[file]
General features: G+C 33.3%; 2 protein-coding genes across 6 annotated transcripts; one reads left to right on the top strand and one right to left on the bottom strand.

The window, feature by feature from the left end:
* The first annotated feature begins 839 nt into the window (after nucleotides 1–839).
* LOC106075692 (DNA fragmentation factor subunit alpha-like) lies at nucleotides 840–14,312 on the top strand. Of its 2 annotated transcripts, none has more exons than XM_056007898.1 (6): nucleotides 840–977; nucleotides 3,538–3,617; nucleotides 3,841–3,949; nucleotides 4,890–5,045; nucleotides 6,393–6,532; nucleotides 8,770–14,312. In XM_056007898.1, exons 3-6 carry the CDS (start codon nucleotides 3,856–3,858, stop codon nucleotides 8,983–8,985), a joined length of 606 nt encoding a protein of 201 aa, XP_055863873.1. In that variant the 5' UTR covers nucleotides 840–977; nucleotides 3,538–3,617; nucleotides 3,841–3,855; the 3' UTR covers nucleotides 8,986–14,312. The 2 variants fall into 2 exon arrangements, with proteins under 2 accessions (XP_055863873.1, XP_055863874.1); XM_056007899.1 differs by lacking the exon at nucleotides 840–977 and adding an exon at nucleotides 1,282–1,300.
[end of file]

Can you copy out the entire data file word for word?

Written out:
General features: G+C 33.3%; 2 protein-coding genes across 6 annotated transcripts; one reads left to right on the top strand and one right to left on the bottom strand.

The window, feature by feature from the left end:
* The first annotated feature begins 839 nt into the window (after nucleotides 1–839).
* LOC106075692 (DNA fragmentation factor subunit alpha-like) lies at nucleotides 840–14,312 on the top strand. Of its 2 annotated transcripts, none has more exons than XM_056007898.1 (6): nucleotides 840–977; nucleotides 3,538–3,617; nucleotides 3,841–3,949; nucleotides 4,890–5,045; nucleotides 6,393–6,532; nucleotides 8,770–14,312. In XM_056007898.1, exons 3-6 carry the CDS (start codon nucleotides 3,856–3,858, stop codon nucleotides 8,983–8,985), a joined length of 606 nt encoding a protein of 201 aa, XP_055863873.1. In that variant the 5' UTR covers nucleotides 840–977; nucleotides 3,538–3,617; nucleotides 3,841–3,855; the 3' UTR covers nucleotides 8,986–14,312. The 2 variants fall into 2 exon arrangements, with proteins under 2 accessions (XP_055863873.1, XP_055863874.1); XM_056007899.1 differs by lacking the exon at nucleotides 840–977 and adding an exon at nucleotides 1,282–1,300.